Beautifully written, as always you open your lives and heart to us about the most intimate parts of your life. I watched my niece go through the same thing with her son who was Noah’s age when she separated from her husband. They eventually divorced and yet her only child, their son continued to hope, ask, plead for over 8 more years they they all go back as a “family”. He is now 15 and told her this summer, he understands why they needed to be apart and he is grateful she did it. He sees the difference in his life, less tension, less anger.
    You are an amazing mom, your instincts are spot on.
    You are going to find your Bliss again and Noah will enjoy the journey along the way as he sees his mom blossom again with the joy of working towards ones dream.
    God speed, sweet lady.
    💖

    Reply
      1. Jane Bushell

        You are well on your way!💗 Each decision you are making is one that is moving you and Noah forward towards a more positive future. As always, I am somewhat in awe of you. You are blessed with wonderful instincts and intuition…always listen to your gut and that voice in your head!

  6. Meg Price

    Oh this so took me back 18 years to finding my 7 year old (Zach- who was a big fan of yours and asked you for a photo that you sent to him 🙂 ) sobbing in the bathtub- and when I asked him what was wrong he said he wanted all of us living together again. All I could do is hold him and cry a bit with him and say some of the things you said. You are a GOOD Mama! Remember one of the best things you can do for him is model going for joy. I so look forward to your posts! love and hugs!

    Reply
  7. So powerful for you to allow Noah to express himself – sometimes we forget that our wee ones are absorbing everything and holding that “poison” inside like we adults tend to do as well. You are a great Mama!

    Reply
  8. Melissa

    I’ve just subscribed Jun. You are an amazing person and I so enjoy reading your posts and now your blog. It’s evident that you’re a wonderful mother and that Noah’s happiness is first and foremost. Hold your chin up and keep dishing. We all love you. ~Melissa

    Reply
    1. Jun Song Author

      Thank you Melissa. I am glad to be back here. I feel like I can open up and share here. I did not feel like I could for so long. But now I’m back. Thanks for your kind words.

      Reply
  9. Sue

    Jun I’ve always appreciated your honesty and sharing the ups and downs of life. I have great respect and love for you. Your keep taking care of Noah and you. The future is bright.

    Reply
  10. Deano Brown

    I know you really want to write for a living… Have you ever considered a parenting handbook?? lol. For a first time mother with one kid you are seriously NAILING this!! Following you on Twitter for so long and seeing the things you do with Noah and the way you talk to him about things, it might seem really simple to you but some people would really struggle to even think of raising their children that way!!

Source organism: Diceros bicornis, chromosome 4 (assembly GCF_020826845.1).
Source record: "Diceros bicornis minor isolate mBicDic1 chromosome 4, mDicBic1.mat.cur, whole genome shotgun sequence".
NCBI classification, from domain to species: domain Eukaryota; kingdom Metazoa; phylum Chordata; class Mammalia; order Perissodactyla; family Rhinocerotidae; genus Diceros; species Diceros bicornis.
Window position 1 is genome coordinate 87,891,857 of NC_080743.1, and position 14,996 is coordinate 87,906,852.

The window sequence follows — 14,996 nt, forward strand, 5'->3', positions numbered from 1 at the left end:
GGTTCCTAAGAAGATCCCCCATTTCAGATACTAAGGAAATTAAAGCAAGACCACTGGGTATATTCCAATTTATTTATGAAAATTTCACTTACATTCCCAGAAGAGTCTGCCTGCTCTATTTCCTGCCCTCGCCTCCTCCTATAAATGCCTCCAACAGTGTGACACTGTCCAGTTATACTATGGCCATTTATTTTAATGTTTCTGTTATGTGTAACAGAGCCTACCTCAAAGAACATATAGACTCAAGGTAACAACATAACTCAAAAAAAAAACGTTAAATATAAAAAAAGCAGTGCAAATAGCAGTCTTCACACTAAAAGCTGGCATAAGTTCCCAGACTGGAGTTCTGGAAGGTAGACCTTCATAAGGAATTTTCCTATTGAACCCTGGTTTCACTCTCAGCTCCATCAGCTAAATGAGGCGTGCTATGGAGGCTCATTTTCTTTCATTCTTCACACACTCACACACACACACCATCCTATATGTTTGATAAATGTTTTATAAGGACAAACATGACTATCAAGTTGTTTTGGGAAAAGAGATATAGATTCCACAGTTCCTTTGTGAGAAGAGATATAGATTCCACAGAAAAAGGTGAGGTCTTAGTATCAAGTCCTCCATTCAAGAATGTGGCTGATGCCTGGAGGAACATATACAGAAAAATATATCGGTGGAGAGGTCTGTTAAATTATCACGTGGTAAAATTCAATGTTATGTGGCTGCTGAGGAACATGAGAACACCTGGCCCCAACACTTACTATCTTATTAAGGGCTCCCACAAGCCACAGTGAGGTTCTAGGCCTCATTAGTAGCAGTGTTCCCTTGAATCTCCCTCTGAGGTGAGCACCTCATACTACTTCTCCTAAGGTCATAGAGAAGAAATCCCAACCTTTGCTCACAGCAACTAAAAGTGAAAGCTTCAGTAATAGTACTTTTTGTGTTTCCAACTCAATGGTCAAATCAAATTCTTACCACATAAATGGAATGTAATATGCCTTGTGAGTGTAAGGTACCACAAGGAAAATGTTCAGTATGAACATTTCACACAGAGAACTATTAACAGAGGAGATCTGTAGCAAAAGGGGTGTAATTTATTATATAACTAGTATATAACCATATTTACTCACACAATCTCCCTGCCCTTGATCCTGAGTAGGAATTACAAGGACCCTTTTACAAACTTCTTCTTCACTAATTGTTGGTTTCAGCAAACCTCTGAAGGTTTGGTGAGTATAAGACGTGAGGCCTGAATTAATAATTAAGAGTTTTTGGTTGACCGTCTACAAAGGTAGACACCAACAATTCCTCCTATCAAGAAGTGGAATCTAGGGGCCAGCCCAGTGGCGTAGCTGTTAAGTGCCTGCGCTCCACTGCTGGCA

And the way Noah acts and behaves is the most shining example of what a brilliant parent you are, that kid is gonna go far!! haha.

    Sending you lots of love for whatever is to come <3

    Reply
    1. Jun Song Author

      I still remember the bibs you sent me when Noah was born. You continue to make me smile and sometimes laugh. I so appreciate your energy and positivity. Thank you for being around Deano. Thank you for your kind words.

      Reply
  11. Carrie Garner

    This brought back the day I told my kids their dad and I were getting a divorce. One of the worse days in my life. My kids now all adults know and appreciate it was the right thing but man is it hard on them when they are little. Keep your head up. You’re a great mother. Noah will always know that even if he ignored it in the teen years.

    Reply
    1. Jun Song Author

      Bwahahaha I do wonder what his teen years will be like. He’s already got such good arguments already whenever we debate. Thank you for sharing Carrie. I’m glad your adults kids appreciate you. Much love.

      Reply
  12. My comment from last night is in cyber space…not unlike my brain in recent months.

    I admire your willingness to share these personal tidbits with us. I feel we, the readers, always walk away with a new perspective and something to chew on.

    All those ‘What are you doing, Mama?’ knocks on the bathroom door will become ‘Mama, I need to talk with you.’

    Brilliant!

    Reply
  13. Chris

    Jun you are an amazing mom! Noah will always wish you all lived together but obviously remembers the noise at daddy’s house.
    I remember telling the boys that I wished we all could live together too. HAHAHA It almost happened only once, when we offered to help her escape abuse. (Oh the nightmare that would have been)
    Just keep doing what you’re doing. You are very intuitive.
    You are so loved by so many! ❤ including me

    Reply
    1. Jun Song Author

      I do feel the love. And i’m grateful. Having moved to a whole new country can be discouraging at times. But I do cherish and appreciate all the love.

      Reply